The earlier isn't necessarily the better as recruits often rethink their verbal commitments, to the coaches' chagrin
JASON FORD'S phone would not stop ringing. "I'd be trying to do homework, and a recruiting service would call," the senior running back, who rushed for 6,415 career yards at Althoff Catholic (Belleville, Ill.), said of websites tracking his college choices. Coaches and sportswriters were also dialing his number. "Five minutes later I'd get another call, and 10 minutes later another call." Last June, after attending a camp at Iowa, Ford thought he had found the right school. He liked the campus, and the top two rushers were graduating, so he verbally committed to the Hawkeyes. "I wanted to get [recruiting] over with because it was getting really frustrating," Ford says. "I thought it was the right decision."
But after he attended the Syracuse-Iowa game on Sept. 8, Ford says, he didn't feel comfortable around the team. In early October he changed his commitment to a "soft verbal"—new recruiting terminology indicating that a player has expressed his intent to sign with a school but wants to keep his options open. Ford visited four more schools and in November said he'll attend Illinois—though he can't sign a binding letter of intent until the national signing period, which begins on Feb. 6.
Verbal commitments carry no more sway than a handshake agreement, but they are ideal for players who want assurance that a scholarship will be there on signing day and for coaches who want to plan the rest of their recruiting class. "I tell a guy, if you verbal to us, it's like we're going steady," says Purdue coach Joe Tiller. "I don't want you dating other people, just like you don't want me dating other people."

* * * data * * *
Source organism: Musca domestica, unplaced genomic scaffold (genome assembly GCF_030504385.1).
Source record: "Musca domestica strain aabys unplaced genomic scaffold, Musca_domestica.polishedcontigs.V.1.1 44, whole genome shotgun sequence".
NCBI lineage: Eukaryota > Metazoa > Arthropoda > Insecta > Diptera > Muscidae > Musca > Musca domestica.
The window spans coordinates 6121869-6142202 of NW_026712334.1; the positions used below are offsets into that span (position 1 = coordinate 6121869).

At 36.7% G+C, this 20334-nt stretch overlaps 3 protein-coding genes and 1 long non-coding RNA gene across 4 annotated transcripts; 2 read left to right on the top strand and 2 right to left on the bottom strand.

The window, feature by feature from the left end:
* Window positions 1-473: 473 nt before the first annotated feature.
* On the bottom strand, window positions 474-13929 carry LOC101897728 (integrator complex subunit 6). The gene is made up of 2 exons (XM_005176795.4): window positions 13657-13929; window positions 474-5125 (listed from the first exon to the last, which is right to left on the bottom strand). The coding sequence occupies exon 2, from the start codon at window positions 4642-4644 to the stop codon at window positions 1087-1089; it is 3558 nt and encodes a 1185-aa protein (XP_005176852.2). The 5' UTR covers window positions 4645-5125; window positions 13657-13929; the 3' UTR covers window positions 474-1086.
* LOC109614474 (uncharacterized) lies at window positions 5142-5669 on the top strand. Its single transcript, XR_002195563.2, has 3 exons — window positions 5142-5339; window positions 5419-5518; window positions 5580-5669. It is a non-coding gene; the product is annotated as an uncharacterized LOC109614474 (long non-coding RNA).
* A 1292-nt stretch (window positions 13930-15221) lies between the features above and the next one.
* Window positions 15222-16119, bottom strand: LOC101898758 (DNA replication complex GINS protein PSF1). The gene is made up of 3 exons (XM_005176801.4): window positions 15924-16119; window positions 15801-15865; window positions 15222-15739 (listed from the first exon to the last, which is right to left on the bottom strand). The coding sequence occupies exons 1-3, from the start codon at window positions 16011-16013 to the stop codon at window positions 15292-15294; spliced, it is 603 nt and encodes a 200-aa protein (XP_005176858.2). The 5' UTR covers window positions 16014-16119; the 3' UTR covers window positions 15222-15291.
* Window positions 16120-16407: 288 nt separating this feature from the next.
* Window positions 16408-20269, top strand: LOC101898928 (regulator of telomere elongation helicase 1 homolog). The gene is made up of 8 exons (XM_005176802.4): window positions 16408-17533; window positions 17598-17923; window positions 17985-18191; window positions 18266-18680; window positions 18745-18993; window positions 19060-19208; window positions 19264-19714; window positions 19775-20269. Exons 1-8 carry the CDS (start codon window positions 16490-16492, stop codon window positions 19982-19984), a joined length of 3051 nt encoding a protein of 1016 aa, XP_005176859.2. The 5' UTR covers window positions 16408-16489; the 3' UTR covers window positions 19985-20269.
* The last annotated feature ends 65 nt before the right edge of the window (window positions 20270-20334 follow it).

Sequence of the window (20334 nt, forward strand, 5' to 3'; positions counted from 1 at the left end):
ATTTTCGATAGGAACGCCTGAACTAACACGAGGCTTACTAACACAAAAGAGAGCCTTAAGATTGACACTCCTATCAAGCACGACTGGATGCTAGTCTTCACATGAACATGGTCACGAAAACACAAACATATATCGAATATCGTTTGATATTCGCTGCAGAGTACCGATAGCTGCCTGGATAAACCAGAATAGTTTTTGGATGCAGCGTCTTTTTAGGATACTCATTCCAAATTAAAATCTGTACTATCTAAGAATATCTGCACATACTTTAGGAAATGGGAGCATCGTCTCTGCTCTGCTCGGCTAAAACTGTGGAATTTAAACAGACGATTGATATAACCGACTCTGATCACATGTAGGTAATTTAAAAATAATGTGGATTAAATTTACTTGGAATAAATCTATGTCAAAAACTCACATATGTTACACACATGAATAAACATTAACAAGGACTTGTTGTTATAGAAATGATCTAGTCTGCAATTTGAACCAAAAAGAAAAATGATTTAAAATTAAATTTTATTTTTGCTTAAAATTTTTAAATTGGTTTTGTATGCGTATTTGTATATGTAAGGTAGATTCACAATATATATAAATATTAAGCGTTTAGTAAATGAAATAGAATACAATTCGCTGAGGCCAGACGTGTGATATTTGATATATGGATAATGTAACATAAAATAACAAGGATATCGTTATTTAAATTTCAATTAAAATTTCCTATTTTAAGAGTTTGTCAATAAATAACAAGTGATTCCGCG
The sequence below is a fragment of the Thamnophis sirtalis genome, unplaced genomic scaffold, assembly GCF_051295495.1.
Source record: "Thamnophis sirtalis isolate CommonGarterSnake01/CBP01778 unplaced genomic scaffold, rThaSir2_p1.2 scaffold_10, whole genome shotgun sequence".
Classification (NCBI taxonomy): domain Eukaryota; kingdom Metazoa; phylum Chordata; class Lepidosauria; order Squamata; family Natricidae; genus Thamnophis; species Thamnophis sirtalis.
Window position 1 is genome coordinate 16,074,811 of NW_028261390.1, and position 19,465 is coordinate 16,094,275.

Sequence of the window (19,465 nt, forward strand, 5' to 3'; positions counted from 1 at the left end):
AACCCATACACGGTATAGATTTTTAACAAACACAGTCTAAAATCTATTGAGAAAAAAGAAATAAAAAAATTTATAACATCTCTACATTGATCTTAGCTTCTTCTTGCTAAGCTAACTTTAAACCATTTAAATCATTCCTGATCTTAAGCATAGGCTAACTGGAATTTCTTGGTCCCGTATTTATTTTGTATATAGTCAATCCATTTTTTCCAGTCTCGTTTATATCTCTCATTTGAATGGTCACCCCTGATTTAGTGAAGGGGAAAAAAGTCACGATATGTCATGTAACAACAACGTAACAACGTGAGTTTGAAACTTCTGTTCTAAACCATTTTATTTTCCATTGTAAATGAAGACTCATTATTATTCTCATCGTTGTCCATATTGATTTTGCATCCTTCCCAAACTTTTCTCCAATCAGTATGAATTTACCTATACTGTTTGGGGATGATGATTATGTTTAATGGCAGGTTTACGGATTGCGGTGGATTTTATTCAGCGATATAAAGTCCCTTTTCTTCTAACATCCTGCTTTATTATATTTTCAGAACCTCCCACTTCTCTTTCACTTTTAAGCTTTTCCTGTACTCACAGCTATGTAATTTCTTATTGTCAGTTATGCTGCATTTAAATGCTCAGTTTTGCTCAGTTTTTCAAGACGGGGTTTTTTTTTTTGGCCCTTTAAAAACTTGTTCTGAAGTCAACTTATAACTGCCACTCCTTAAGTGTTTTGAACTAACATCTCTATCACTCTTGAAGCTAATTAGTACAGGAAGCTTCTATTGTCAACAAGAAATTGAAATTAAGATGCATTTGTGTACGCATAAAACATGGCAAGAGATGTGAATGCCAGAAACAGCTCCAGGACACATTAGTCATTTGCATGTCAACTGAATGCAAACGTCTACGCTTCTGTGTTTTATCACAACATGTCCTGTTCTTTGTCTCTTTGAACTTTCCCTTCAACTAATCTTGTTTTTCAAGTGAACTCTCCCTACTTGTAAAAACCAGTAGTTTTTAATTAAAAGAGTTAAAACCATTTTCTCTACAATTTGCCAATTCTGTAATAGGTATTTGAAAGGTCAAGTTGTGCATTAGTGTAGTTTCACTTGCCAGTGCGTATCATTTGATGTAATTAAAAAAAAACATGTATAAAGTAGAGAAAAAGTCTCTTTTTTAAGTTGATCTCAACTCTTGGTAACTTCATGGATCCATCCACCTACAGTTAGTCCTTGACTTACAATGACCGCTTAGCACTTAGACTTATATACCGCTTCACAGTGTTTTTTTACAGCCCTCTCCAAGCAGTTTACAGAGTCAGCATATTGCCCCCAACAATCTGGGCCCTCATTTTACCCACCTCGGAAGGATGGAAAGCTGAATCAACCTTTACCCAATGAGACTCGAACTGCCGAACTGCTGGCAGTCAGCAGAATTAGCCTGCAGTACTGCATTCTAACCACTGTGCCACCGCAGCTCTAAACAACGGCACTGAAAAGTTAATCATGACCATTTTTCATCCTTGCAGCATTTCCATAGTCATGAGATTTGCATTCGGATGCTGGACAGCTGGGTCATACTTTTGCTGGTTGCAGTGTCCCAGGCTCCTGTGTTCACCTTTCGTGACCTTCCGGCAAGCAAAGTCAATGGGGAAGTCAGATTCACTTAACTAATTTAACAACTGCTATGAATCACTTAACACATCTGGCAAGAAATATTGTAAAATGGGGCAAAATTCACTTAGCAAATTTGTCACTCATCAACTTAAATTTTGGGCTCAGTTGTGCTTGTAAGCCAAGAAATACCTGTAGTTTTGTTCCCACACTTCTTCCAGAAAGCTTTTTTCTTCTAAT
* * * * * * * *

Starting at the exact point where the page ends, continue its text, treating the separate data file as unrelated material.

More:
But many players who verbally commit as early as the spring of their junior years still go on recruiting visits the following fall, and some, like Ford, end up changing their minds. Thus the idea of an early-signing period for football, similar to the one for basketball, is gaining momentum among college coaches. Powerhouse programs are resistant to the prospect because they often swoop in with a last-minute scholarship offer; other schools want to lock in recruiting classes sometime between August and mid-December.
Cornerback Patrick Johnson of Ely (Pompano Beach, Fla.), who is Rivals.com's No. 3 senior in the nation, grew up a Miami fan and committed to the Hurricanes last April. But he visited Florida, Florida State, Georgia, LSU and North Carolina, to the chagrin of Miami message boards—so many schools that the Fort Lauderdale Sun-Sentinel ran a story on Oct. 4 headlined UM FRETS OVER A TOP RECRUIT, wondering how hard his commitment was. Publicly, Johnson says he hasn't changed his mind about Miami, explaining that he "just wanted to see what other colleges had to offer," but his father, Patrick Peterson, indicates that his son's decision might not be so firm. "Basically he's open right now," says Peterson. "He hasn't made his decision."
No matter how firm a verbal commitment might seem, many coaches at other schools don't give up so easily and try to stay in touch. Notre Dame (Sherman Oaks, Calif.) quarterback Dayne Crist, who threw for 2,178 yards and 16 touchdowns with only one interception this fall, first received letters from major colleges as a freshman and took the time to thoroughly research his decision, making unofficial visits to nearly 20 schools. After Crist verbally committed to the University of Notre Dame as a junior last April, he was certain it was the right decision and started telling other schools as much. That didn't stop them from badgering him. "It was still pretty hectic with a bunch of schools," he says, "but this fall it has dwindled."
It takes time for a jilted lover to recover from a breakup.
With the Feb. 6 signing day drawing near, here are the top seniors who are still weighing their college options.
THOMAS E. WITTE